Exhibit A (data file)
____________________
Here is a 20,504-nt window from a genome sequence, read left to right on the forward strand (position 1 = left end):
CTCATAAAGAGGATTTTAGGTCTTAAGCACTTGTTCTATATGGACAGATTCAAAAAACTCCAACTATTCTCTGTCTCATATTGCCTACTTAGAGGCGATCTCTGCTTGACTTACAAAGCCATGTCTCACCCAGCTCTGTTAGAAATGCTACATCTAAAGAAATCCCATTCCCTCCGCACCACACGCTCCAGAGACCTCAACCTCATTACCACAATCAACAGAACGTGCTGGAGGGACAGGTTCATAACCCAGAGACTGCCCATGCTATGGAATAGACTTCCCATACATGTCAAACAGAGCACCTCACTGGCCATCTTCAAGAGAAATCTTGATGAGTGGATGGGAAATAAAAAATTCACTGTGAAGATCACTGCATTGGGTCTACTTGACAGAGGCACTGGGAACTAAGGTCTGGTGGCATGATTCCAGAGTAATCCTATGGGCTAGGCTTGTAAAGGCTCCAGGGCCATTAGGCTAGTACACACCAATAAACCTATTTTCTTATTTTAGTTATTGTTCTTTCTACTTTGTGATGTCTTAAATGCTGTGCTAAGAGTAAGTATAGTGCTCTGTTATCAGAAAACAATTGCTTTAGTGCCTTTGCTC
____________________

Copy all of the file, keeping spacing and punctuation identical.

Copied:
Here is a 20,504-nt window from a genome sequence, read left to right on the forward strand (position 1 = left end):
CTCATAAAGAGGATTTTAGGTCTTAAGCACTTGTTCTATATGGACAGATTCAAAAAACTCCAACTATTCTCTGTCTCATATTGCCTACTTAGAGGCGATCTCTGCTTGACTTACAAAGCCATGTCTCACCCAGCTCTGTTAGAAATGCTACATCTAAAGAAATCCCATTCCCTCCGCACCACACGCTCCAGAGACCTCAACCTCATTACCACAATCAACAGAACGTGCTGGAGGGACAGGTTCATAACCCAGAGACTGCCCATGCTATGGAATAGACTTCCCATACATGTCAAACAGAGCACCTCACTGGCCATCTTCAAGAGAAATCTTGATGAGTGGATGGGAAATAAAAAATTCACTGTGAAGATCACTGCATTGGGTCTACTTGACAGAGGCACTGGGAACTAAGGTCTGGTGGCATGATTCCAGAGTAATCCTATGGGCTAGGCTTGTAAAGGCTCCAGGGCCATTAGGCTAGTACACACCAATAAACCTATTTTCTTATTTTAGTTATTGTTCTTTCTACTTTGTGATGTCTTAAATGCTGTGCTAAGAGTAAGTATAGTGCTCTGTTATCAGAAAACAATTGCTTTAGTGCCTTTGCTC